Browse Prior Art Database

Venn Diagram Circle Creation Algorithm

IP.com Disclosure Number: IPCOM000105895D
Original Publication Date: 1993-Sep-01
Included in the Prior Art Database: 2005-Mar-20
Document File: 4 page(s) / 160K

Publishing Venue

IBM

Related People

Arthurson, D: AUTHOR [+2]

Abstract

Disclosed is an algorithm for determining the distance between two overlapping circles based on the information on their areas and the overlap areas. It also shows how it is used to create Venn diagrams with up to three proportionally drawn circles. The implementation relates to IBM Application System. (Note that overlap of three circles in a 3-circle Venn diagram is a result of three pairs of overlaps which although each is correct the 'overlap of 3-overlaps' can be drawn but not in proportion).

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Venn Diagram Circle Creation Algorithm

      Disclosed is an algorithm for determining the distance between
two overlapping circles based on the information on their areas and
the overlap areas.  It also shows how it is used to create Venn
diagrams with up to three proportionally drawn circles.  The
implementation relates to IBM Application System.  (Note that overlap
of three circles in a 3-circle Venn diagram is a result of three
pairs of overlaps which although each is correct the 'overlap of
3-overlaps' can be drawn but not in proportion).

     Rules for data usage which are suitable for Venn representation
should be clearly understood.  EG, data (items, objects, things)
shown by the overlap value must be the same data; i.e. contained in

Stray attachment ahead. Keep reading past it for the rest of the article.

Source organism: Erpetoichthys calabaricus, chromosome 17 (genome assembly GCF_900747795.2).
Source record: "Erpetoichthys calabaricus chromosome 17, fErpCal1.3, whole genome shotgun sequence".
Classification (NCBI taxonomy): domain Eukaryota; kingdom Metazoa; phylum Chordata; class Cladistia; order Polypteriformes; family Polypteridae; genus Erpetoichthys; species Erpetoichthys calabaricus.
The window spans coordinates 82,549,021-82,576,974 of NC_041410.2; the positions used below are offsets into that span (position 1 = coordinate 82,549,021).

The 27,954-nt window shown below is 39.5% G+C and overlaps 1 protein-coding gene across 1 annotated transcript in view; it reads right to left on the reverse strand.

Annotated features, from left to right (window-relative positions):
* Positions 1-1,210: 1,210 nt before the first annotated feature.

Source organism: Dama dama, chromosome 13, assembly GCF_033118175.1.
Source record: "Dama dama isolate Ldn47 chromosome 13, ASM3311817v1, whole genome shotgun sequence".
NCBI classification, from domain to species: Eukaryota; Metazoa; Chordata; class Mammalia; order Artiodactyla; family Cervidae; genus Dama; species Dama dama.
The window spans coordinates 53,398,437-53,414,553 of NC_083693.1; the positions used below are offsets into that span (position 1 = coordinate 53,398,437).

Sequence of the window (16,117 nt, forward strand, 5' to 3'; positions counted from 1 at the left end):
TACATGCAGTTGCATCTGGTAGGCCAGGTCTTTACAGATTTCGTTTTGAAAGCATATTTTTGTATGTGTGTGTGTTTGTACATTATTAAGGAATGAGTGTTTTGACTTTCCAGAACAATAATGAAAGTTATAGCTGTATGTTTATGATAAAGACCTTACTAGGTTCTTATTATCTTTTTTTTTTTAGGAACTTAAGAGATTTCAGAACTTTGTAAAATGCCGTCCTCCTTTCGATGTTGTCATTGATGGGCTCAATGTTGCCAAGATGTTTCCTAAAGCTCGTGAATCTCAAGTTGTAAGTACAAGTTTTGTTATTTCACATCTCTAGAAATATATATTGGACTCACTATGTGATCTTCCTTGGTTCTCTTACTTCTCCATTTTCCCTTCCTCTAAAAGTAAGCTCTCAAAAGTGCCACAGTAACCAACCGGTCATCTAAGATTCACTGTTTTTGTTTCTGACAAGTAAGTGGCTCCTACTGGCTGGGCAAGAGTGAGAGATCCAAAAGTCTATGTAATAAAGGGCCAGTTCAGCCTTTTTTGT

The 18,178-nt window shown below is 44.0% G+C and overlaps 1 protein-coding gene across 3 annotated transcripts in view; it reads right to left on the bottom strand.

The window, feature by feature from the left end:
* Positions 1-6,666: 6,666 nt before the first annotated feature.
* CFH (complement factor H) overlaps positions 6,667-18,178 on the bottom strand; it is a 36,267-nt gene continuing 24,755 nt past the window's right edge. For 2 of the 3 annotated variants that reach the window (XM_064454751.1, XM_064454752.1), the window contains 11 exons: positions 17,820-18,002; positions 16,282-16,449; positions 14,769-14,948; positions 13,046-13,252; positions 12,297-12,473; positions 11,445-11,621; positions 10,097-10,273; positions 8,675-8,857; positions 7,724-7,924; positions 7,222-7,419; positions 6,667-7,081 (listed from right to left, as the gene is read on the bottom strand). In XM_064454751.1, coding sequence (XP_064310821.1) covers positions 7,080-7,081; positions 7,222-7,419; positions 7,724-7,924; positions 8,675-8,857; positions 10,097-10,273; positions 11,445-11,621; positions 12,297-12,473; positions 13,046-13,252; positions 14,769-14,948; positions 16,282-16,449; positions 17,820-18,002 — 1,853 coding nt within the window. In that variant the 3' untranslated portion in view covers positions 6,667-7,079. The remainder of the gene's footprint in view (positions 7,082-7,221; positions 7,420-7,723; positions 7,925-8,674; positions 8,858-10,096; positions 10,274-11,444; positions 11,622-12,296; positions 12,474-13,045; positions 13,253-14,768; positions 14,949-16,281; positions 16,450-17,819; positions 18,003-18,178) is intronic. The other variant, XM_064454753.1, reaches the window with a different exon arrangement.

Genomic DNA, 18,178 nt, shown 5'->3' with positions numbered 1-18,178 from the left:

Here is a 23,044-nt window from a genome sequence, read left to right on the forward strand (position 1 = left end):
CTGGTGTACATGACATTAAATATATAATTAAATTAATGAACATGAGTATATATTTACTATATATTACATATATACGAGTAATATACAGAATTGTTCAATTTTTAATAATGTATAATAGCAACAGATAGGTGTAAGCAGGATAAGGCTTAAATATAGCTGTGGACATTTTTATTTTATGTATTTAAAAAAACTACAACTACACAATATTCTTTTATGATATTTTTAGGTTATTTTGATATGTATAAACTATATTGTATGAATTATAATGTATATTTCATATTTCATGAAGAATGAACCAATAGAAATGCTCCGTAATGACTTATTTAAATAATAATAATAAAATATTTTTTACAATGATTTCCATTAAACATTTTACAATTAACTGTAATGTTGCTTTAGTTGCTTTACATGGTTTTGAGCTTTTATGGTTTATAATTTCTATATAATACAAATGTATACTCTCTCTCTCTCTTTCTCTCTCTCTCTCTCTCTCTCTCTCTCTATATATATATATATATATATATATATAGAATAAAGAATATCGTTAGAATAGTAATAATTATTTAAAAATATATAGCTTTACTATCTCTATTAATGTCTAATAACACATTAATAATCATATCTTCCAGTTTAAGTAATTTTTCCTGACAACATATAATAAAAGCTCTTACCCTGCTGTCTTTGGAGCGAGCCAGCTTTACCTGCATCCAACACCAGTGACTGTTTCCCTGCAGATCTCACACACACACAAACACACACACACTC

both C1 and C2.  If C1 was to include all males and C2 was to include
all females then there could be no way of analysing the data to
produce an overlap.  But what if the overlap was to show those who
are married?  This is invalid because any married males included in
the overlap cannot possibly be any of the females in C2.  If C1 was
to include all males and C2 was to include all employees in
department 10 then the overlap would be the males in department 10.
These are the same people and is therefore a valid analysis.

     Fig. 1 shows a Venn consisting of two circles which overlap.
Three pieces of information are needed for it to be drawn; C1, C2 &
C12.  If it was drawn proportionally then the area of the circles and
that of the overlap would be in proportion to values provided for C1,
C2 & C12.  Note that C12 cannot be larger than the minimum value of
C1 and C2.  The overlap area must be linked to the total area of both
circles.  When drawn proportionally the area of overlap is calculated
as a fraction of the total area of the two circles or C12/(C1+C2) is
the area of overlap.  It is the same rule as applied by the IBM*
product GDDM/PGF 2 circle Venn.  This disclosure extends the theory
to more than 2 circles.  The following example fig. 2 shows a 3
circle Venn with overlaps.  A 3 circle Venn can be considered to be 3
X 2 circles.  Each pair of circles is processed as for a 2 circle
Venn.  The complete diagram is a composite of each of the 3 pairs so
that each pair satisfies the rules discussed previously for 2
circles.  The overlap of all 3 circles, C123, cannot be drawn in
proportion.  It is the result of 3 pairs of overlaps.  Each overlap
is correct for the 2 circles to which it relates.  This is important
to remember otherwise any diagram drawn may be misunderstood.

     Described now is the method and formula for calculating the
overlap area.  Consider Fig. 3.  It shows two different examples of 2
circles overlapping.  In the first example, type 1, only part of
circle 1 is overlapping circle 2.  Note that the CHORD, line joining
the 2  points of overlap, is to the right of the centre of circle 1.
In type 2, the overlap is much larger and that the chord...